I think we shall have to make a trip to Boston's Chinatown very soon so I can get really good wonton wrappers at the Super 88 Asian Market and then I can really show MBH exactly how sweet I think he is with a little shumai

Saturday, May 20, 2006

WCB #1: Working for the Weekend

Several months ago while surfing food blogs I stumbled upon eatstuff.net, a blog written by a couple in Sydney, Australia (Casey and Clare) and their cat (Kiri). Casey, Clare and quite often Kiri drive around the area they live in Australia doing as their title says "eating stuff and writing about it". On the weekends, they host Weekend Cat Blogging for people who have both food blogs and cats. The idea behind Weekend Cat Blogging is to take a break from blogging about food to blog about your cat and sometimes your cat and food. So, since today LB provided the perfect opportunity to snap yet another silly picture of him lying on the very thing(s) I was getting ready to use, I give you my first Weekend Cat Blogging post.

LB, like most cats I know, has this innate need to lie on anything their human companions are about to read, need, use, or move. LB especially likes to lie on anything MBH and I put on the bed and the more uncomfortable the item the better. LB has been known to lie on the corners of books, the pointy side of high heel shoes and if he can arrange it so that the sharp side is jabbing into his belly, even better. Anything to be just 2 mm higher than he was by lying on the comforter. For example, the white fabric in the picture is the cover of the "kat-kooker", a heating pad that MBH turns on low for LB during the cold New England winter. During the warmer months, we remove the cover because LB likes to sleep on it even if the heating pad isn't present. The items that LB is lying on in this picture are a manila folder containing job notes for a project that went to hell yesterday causing me to be "on call" this weekend, my Mont Blanc pen and my mobile phone that was on twenty-four hours yesterday and today because of the aforementioned project that has gone to hell.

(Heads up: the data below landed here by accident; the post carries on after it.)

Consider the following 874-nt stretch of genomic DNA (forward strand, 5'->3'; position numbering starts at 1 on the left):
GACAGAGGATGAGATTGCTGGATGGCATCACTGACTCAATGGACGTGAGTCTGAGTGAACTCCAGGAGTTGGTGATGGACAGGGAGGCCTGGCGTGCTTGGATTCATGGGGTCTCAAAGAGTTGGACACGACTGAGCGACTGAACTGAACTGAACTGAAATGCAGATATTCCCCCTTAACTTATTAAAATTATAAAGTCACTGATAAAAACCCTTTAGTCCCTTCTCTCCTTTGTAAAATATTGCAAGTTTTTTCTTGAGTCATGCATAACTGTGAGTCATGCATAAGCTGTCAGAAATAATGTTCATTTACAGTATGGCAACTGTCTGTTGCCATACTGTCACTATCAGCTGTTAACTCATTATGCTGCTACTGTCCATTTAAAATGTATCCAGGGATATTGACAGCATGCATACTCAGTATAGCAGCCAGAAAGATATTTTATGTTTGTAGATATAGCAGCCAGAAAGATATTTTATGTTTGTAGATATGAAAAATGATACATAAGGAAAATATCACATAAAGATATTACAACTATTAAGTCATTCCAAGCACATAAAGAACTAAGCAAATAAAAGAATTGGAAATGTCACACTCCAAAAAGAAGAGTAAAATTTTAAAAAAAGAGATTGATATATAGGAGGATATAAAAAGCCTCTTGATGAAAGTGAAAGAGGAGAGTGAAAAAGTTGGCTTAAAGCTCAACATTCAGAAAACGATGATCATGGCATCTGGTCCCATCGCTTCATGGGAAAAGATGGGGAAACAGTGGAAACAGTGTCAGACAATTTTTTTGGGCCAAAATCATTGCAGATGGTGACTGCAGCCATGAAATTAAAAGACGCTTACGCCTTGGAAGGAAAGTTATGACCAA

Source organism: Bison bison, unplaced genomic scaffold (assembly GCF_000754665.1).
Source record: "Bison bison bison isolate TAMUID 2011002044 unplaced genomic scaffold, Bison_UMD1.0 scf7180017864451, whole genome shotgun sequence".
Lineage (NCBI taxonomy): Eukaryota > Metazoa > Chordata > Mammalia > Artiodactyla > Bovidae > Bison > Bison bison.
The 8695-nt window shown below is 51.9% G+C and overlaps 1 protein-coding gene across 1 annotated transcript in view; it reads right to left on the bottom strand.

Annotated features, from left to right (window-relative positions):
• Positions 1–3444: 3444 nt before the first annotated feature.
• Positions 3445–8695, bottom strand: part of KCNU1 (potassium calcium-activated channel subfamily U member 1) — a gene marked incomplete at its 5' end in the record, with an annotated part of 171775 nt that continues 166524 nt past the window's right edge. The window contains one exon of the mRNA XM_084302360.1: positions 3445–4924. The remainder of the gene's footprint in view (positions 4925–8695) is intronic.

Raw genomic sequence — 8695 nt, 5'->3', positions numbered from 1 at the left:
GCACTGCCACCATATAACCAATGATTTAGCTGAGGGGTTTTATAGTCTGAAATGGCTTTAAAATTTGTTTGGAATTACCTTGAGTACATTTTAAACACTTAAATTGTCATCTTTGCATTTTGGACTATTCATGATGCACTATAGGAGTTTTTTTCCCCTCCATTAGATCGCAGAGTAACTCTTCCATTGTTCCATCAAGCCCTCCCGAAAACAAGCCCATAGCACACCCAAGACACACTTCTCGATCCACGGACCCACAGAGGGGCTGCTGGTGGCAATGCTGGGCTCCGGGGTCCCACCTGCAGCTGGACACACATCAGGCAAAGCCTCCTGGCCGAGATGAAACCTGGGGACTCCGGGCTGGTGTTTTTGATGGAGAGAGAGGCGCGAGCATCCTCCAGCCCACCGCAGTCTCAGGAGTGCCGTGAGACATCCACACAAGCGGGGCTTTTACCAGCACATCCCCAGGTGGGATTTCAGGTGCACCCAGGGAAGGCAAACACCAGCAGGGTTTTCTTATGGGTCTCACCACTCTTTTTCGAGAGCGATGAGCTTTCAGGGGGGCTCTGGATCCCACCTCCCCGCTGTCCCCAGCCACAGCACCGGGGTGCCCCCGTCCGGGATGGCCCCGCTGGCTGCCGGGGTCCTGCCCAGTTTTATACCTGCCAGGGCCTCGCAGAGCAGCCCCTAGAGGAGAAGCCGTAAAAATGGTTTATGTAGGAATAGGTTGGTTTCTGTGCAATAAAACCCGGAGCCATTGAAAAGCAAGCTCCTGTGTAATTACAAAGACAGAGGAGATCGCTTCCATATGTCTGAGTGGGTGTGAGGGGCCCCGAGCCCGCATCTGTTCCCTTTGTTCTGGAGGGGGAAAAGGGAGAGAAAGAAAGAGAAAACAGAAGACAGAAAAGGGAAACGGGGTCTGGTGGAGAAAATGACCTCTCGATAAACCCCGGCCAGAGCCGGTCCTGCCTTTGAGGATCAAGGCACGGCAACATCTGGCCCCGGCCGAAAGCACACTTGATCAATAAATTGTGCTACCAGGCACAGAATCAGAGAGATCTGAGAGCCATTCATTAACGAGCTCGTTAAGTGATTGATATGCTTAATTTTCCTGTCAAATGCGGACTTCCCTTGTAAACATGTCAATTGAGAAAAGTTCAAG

I guess maybe LB thinks I should just go out into the sunshine, play in my garden and start some bread.

Saturday, May 06, 2006

Weekend Cookbook Challenge #5: Celebrating Cinco de Mayo

Well the fifth installment of the Weekend Cookbook Challenge comes fast on the heels of the last one and like the last one is centered around a holiday: Cinco de Mayo. This was actually the most challenging one yet for me to find a recipe. In fact, this Challenge has exposed a missing link in my massive cookbook collection. I discovered while searching for a recipe to cook that I didn't have one single solitary cookbook devoted to cooking from south of the border.

Maybe this is because MBH doesn't like Mexican or Spanish influenced foods (with the exception of the pollo omeletto he had while in Peru). Or maybe because I have never lived in an area with a large concentration of really good Mexican restaurants. My first exposure to authentic Mexican food was about ten years ago when a friend took me to a basement restaurant located in Harvard Square. It was run by a couple from Guadalupe. It was there that I had my first Huraches (cheese stuffed Nopales). The restaurant made its own tortillas, sangria, and the most delicate mole sauce I have ever tasted. Unfortunately, they closed three years ago when the couple retired and their children didn't want to run the family business. The place is now what feels like the hundredth Indian restaurant in Harvard Square.

Failing to find a recipe in any cookbook for my beloved Huraches, I finally found a very small section in the "World-Wide Cooking" book from my 1964 McCall's Cookbook Collection. This cookbook is part of series that McCall (yes, the pattern people) put out in the middle sixties. It was a very popular collection that consisted of 20 paperback cookbooks devoted to a specific type of cooking. My mother had a complete collection she received as a wedding present. I loved looking at them as a child and would often "steal" a book or two to take home with me when I moved out on my own. When I turned twenty-five, my mother somehow located a a copy of the collection for me, complete with an intact plastic holder that was a bonus piece if you bought the collection as a whole when it was published. The "Cookie Book" is a fabulous treasury as is the "Meats Cookbook". I chose to adapt the recipe from the "World-Wide Cooking" for Beef Enchiladas using grilled chicken breast and rice since I wanted to use some leftovers from my refrigerator.

Grilled Chicken and Rice Enchiladas